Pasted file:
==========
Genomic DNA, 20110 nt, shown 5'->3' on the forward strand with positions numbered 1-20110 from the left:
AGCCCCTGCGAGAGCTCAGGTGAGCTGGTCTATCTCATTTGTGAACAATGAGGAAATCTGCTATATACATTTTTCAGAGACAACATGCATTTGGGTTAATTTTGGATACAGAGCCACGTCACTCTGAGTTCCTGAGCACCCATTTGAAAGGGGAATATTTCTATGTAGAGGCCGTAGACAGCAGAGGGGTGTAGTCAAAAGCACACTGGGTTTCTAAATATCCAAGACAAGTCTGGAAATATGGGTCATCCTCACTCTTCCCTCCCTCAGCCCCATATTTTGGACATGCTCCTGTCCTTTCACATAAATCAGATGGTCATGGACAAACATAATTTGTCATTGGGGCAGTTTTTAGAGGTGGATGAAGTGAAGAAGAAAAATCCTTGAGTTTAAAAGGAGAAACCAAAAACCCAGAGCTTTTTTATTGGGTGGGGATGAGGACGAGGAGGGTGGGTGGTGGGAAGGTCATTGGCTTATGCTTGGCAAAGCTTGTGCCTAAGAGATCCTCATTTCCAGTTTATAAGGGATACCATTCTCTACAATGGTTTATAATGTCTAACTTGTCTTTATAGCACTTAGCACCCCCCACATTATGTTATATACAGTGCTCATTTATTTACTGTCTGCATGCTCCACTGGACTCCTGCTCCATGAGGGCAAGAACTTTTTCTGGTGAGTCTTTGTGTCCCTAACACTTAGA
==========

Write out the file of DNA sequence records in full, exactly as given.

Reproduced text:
Genomic DNA, 20110 nt, shown 5'->3' on the forward strand with positions numbered 1-20110 from the left:
AGCCCCTGCGAGAGCTCAGGTGAGCTGGTCTATCTCATTTGTGAACAATGAGGAAATCTGCTATATACATTTTTCAGAGACAACATGCATTTGGGTTAATTTTGGATACAGAGCCACGTCACTCTGAGTTCCTGAGCACCCATTTGAAAGGGGAATATTTCTATGTAGAGGCCGTAGACAGCAGAGGGGTGTAGTCAAAAGCACACTGGGTTTCTAAATATCCAAGACAAGTCTGGAAATATGGGTCATCCTCACTCTTCCCTCCCTCAGCCCCATATTTTGGACATGCTCCTGTCCTTTCACATAAATCAGATGGTCATGGACAAACATAATTTGTCATTGGGGCAGTTTTTAGAGGTGGATGAAGTGAAGAAGAAAAATCCTTGAGTTTAAAAGGAGAAACCAAAAACCCAGAGCTTTTTTATTGGGTGGGGATGAGGACGAGGAGGGTGGGTGGTGGGAAGGTCATTGGCTTATGCTTGGCAAAGCTTGTGCCTAAGAGATCCTCATTTCCAGTTTATAAGGGATACCATTCTCTACAATGGTTTATAATGTCTAACTTGTCTTTATAGCACTTAGCACCCCCCACATTATGTTATATACAGTGCTCATTTATTTACTGTCTGCATGCTCCACTGGACTCCTGCTCCATGAGGGCAAGAACTTTTTCTGGTGAGTCTTTGTGTCCCTAACACTTAGA